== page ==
Being able to swap out springs is a very handy skill to posses, and one that is incredibly easy to learn. Swapping out springs allows you make switches that have exactly the actuation force you want them to have. For this guide I will be using Gateron Blues (purchased from Massdrop) that come stock with a 45g spring, and will be swapping them out for a 67g spring purchased from mechanicalkeyboards.com. These switches will eventually go into my Quark build as the modifier keys, with the alphas being Cherry Greens (80g springs). Swapping out the springs will allow me to have slightly easier to press modifier keys, without it being glaringly obvious that they are are much lighter than the alphas, which I think would feel a little odd.
One thing to note is that swapping out springs in a plate mounted keyboard is a bit more difficult than swapping springs in bulk switches (as used in this example) or PCB mounted keyboards. This is because you will have to desolder all of the switches to swap out the springs, and solder them back when you are done. While you have your switches apart to swap springs, you could also do further tuning by adding stickers and lubricating them, which I will do a quick guide on later.
For tools, you can get the job done with a single small flathead screwdriver, though I highly recommend a pair of nonmagnetic tweezers. To begin you want to pop out the clips on one side of the switch. This can be easily achieved by simply pushing up the tweezers under the clips. This action should pop them without the need to pull out on the clips, as this could damage them.
Very careful pop the clips of the other side, but maintain a grip on the top and bottom of the switch as the spring can send parts flying if you aren’t careful. It can be helpful to hold the clips you popped on the first side with a finger nail, or additional tweezers so you don’t accidentally push the clips back down as you unclip the other side. Nobody wants to be stuck in an endless loop of clip popping.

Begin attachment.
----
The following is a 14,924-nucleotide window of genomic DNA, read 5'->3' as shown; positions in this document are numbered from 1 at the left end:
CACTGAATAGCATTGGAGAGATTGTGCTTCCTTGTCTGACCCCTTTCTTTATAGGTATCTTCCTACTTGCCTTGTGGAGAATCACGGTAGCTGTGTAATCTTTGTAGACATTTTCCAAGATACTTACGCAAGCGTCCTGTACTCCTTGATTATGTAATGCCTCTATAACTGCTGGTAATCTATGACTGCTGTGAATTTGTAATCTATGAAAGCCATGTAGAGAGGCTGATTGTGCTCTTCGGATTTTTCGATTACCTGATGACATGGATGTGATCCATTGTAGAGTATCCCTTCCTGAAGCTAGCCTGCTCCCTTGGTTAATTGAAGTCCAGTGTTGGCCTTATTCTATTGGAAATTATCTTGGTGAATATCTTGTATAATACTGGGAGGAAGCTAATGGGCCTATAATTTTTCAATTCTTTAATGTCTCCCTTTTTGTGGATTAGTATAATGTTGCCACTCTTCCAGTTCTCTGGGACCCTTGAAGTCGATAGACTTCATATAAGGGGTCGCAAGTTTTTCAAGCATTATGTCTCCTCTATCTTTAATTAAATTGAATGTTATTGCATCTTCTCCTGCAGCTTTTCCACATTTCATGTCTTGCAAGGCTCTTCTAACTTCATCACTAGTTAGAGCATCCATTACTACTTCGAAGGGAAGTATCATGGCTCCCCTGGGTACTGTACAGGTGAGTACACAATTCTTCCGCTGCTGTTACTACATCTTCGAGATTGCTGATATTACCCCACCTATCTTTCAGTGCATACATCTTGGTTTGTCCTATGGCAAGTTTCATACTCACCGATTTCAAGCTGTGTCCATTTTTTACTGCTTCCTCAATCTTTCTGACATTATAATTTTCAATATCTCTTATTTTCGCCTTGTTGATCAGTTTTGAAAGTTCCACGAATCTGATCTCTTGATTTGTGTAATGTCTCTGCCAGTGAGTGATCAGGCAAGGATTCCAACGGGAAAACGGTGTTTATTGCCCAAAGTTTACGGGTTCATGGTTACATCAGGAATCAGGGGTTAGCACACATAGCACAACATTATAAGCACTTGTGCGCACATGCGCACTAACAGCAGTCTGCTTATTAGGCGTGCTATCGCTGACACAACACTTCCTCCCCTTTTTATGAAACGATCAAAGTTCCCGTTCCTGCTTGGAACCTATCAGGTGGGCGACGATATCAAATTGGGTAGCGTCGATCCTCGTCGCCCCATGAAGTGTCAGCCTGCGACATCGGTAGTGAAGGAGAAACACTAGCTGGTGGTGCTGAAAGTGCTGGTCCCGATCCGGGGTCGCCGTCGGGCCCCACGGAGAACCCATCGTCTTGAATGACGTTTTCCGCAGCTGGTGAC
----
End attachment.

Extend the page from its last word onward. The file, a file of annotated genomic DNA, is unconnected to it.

Once you have the switch disassembled you will have a bottom case, top case, spring, stem, and in this case the clicking mechanism that is on the stem.
Replacing the spring is as easy as it sounds. The hardest part is not getting your springs mixed up in the process, so having some bowls or extra containers nearby to put extra parts in is recommended.
Make sure to put the stem and clicking mechanism are aligned the correct way. You want to make sure the flat side is facing the front of he switch, and the side that sticks out is aligned with the back (where the gold contact plate is).
When replacing the top cover you can easily align it by making sure the hole in the top case is aligned with the two little holes on the bottom of the case. If you have LED’s, this is where they would be installed in the the switch. Simply align the case parts and press.
All done! After making sure all 4 clips are secured, give the switch a few presses just to make sure it feels correct and clicks (if it is supposed to).